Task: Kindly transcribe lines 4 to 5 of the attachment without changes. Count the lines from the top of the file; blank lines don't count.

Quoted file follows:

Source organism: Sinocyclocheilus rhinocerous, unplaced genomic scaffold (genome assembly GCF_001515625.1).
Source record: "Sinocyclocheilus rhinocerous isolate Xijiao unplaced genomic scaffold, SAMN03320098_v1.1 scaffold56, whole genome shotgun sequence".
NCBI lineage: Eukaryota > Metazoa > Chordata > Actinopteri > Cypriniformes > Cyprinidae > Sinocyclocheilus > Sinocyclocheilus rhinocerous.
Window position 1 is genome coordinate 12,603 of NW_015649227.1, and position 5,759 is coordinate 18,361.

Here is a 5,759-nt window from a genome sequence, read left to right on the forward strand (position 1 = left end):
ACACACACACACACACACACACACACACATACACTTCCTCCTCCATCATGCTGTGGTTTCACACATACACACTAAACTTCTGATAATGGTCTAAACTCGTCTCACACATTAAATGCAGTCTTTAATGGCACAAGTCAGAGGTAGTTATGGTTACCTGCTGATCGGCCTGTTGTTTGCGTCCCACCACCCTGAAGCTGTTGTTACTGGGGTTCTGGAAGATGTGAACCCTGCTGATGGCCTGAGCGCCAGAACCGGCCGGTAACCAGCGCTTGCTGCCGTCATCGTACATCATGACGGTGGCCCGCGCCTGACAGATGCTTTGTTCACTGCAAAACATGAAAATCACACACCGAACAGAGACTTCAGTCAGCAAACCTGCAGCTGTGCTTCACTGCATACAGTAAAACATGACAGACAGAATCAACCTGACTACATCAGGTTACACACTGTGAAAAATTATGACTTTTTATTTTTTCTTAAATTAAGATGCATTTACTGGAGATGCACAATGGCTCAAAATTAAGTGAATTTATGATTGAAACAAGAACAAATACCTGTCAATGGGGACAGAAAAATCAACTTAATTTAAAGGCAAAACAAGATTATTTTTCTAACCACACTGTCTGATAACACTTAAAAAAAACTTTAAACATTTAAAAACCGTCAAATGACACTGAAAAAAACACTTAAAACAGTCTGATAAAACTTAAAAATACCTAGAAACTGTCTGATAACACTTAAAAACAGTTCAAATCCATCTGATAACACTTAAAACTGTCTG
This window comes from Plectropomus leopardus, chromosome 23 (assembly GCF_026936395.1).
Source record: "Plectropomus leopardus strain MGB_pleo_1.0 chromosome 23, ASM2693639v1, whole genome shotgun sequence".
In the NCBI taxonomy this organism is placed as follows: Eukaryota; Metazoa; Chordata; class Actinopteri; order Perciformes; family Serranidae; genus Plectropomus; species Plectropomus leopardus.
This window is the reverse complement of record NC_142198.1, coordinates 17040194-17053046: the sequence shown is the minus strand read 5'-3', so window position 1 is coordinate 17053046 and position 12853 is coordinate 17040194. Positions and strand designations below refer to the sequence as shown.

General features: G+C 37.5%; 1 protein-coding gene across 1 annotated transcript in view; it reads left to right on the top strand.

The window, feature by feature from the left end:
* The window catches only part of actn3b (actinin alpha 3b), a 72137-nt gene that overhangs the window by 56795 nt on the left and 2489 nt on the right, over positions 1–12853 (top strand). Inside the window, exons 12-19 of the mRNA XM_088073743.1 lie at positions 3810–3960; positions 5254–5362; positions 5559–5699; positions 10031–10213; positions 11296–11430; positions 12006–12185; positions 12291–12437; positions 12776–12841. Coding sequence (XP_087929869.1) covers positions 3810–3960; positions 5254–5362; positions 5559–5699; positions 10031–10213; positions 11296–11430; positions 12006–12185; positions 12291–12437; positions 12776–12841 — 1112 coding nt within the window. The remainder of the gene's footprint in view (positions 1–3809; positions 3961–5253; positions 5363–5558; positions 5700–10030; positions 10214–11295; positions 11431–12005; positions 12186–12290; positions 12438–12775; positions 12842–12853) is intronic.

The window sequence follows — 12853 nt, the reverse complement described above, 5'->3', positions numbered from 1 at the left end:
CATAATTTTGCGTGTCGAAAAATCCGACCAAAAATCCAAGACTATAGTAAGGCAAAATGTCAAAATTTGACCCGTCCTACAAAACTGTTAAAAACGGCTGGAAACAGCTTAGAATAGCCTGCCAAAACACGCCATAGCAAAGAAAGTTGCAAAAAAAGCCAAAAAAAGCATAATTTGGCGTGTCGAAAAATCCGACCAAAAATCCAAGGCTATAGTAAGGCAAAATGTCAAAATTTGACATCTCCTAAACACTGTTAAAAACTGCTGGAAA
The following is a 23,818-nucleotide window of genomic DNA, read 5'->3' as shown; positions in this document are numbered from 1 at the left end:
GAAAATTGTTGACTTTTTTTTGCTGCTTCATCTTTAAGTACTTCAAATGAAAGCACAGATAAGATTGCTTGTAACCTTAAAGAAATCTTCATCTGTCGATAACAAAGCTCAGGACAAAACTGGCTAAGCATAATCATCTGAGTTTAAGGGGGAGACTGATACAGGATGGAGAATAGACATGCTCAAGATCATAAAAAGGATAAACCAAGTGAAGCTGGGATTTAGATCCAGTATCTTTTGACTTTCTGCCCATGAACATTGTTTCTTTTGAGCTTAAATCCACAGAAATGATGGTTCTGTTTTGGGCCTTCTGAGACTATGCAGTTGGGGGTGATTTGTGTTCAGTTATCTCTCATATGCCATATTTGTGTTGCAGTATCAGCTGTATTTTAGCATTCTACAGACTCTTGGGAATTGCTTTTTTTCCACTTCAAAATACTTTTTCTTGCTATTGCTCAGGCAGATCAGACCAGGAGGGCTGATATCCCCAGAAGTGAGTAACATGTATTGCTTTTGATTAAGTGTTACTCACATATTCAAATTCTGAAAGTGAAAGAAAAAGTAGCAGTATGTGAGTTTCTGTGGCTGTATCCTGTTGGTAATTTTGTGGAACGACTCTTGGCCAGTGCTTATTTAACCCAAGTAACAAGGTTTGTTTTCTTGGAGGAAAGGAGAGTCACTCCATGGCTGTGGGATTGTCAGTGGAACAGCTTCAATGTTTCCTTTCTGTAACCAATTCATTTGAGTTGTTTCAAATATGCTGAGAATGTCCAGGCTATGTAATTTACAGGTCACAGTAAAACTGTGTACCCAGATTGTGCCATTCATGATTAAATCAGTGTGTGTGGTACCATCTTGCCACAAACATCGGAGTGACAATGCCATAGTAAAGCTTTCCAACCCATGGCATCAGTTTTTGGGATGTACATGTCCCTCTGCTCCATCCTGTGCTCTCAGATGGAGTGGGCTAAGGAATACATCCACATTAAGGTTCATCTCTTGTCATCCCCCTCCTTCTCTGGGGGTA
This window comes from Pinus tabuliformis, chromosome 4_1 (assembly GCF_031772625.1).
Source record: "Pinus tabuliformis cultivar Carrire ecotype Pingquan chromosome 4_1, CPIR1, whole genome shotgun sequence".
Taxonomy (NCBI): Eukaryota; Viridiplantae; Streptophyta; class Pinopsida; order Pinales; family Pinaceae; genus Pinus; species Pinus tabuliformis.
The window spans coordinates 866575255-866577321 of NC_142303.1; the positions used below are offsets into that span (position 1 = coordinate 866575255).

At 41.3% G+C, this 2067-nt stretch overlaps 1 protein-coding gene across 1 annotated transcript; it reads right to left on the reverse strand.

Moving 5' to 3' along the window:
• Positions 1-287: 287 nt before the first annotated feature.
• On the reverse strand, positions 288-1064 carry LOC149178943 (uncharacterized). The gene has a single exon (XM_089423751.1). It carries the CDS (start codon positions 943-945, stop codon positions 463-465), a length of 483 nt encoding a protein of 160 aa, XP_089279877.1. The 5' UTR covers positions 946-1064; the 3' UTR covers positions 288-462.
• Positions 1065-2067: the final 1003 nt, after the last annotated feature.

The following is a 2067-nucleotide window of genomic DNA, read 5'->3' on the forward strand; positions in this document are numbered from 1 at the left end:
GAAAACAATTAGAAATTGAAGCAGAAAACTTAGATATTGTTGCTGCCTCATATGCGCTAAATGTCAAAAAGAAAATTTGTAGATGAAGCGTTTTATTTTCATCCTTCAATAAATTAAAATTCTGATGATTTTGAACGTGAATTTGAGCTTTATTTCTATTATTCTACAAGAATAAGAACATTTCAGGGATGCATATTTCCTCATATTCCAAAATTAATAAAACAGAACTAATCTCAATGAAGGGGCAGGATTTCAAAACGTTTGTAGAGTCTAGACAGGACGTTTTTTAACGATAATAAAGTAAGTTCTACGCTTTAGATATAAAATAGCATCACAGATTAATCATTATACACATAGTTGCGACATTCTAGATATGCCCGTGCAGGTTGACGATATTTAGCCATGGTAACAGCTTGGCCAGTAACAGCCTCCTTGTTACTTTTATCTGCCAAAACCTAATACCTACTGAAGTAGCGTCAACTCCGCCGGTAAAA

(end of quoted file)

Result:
Window position 1 is genome coordinate 12,603 of NW_015649227.1, and position 5,759 is coordinate 18,361.

Here is a 5,759-nt window from a genome sequence, read left to right on the forward strand (position 1 = left end):